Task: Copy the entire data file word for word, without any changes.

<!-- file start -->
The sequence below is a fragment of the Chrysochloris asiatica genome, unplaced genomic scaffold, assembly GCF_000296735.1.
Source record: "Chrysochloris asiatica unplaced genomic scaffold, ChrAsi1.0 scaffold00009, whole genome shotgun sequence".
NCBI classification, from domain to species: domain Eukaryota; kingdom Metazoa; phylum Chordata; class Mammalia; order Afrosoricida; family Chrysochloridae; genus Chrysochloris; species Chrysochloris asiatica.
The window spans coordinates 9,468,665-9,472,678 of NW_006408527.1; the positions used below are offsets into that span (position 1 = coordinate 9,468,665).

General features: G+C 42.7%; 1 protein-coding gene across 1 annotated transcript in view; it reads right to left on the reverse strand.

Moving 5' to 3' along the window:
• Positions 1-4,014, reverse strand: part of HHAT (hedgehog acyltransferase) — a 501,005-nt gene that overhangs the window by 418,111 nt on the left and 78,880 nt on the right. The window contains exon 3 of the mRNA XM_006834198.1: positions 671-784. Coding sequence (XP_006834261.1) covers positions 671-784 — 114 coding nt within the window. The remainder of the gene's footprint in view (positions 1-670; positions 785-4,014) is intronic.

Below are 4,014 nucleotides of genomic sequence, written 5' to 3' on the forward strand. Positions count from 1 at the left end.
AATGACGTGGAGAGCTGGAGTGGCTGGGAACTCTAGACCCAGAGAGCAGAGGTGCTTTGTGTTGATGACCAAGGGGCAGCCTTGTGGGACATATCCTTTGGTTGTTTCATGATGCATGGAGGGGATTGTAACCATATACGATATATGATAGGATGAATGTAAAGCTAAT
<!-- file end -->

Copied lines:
The sequence below is a fragment of the Chrysochloris asiatica genome, unplaced genomic scaffold, assembly GCF_000296735.1.
Source record: "Chrysochloris asiatica unplaced genomic scaffold, ChrAsi1.0 scaffold00009, whole genome shotgun sequence".
NCBI classification, from domain to species: domain Eukaryota; kingdom Metazoa; phylum Chordata; class Mammalia; order Afrosoricida; family Chrysochloridae; genus Chrysochloris; species Chrysochloris asiatica.
The window spans coordinates 9,468,665-9,472,678 of NW_006408527.1; the positions used below are offsets into that span (position 1 = coordinate 9,468,665).

General features: G+C 42.7%; 1 protein-coding gene across 1 annotated transcript in view; it reads right to left on the reverse strand.

Moving 5' to 3' along the window:
• Positions 1-4,014, reverse strand: part of HHAT (hedgehog acyltransferase) — a 501,005-nt gene that overhangs the window by 418,111 nt on the left and 78,880 nt on the right. The window contains exon 3 of the mRNA XM_006834198.1: positions 671-784. Coding sequence (XP_006834261.1) covers positions 671-784 — 114 coding nt within the window. The remainder of the gene's footprint in view (positions 1-670; positions 785-4,014) is intronic.

Below are 4,014 nucleotides of genomic sequence, written 5' to 3' on the forward strand. Positions count from 1 at the left end.
AATGACGTGGAGAGCTGGAGTGGCTGGGAACTCTAGACCCAGAGAGCAGAGGTGCTTTGTGTTGATGACCAAGGGGCAGCCTTGTGGGACATATCCTTTGGTTGTTTCATGATGCATGGAGGGGATTGTAACCATATACGATATATGATAGGATGAATGTAAAGCTAAT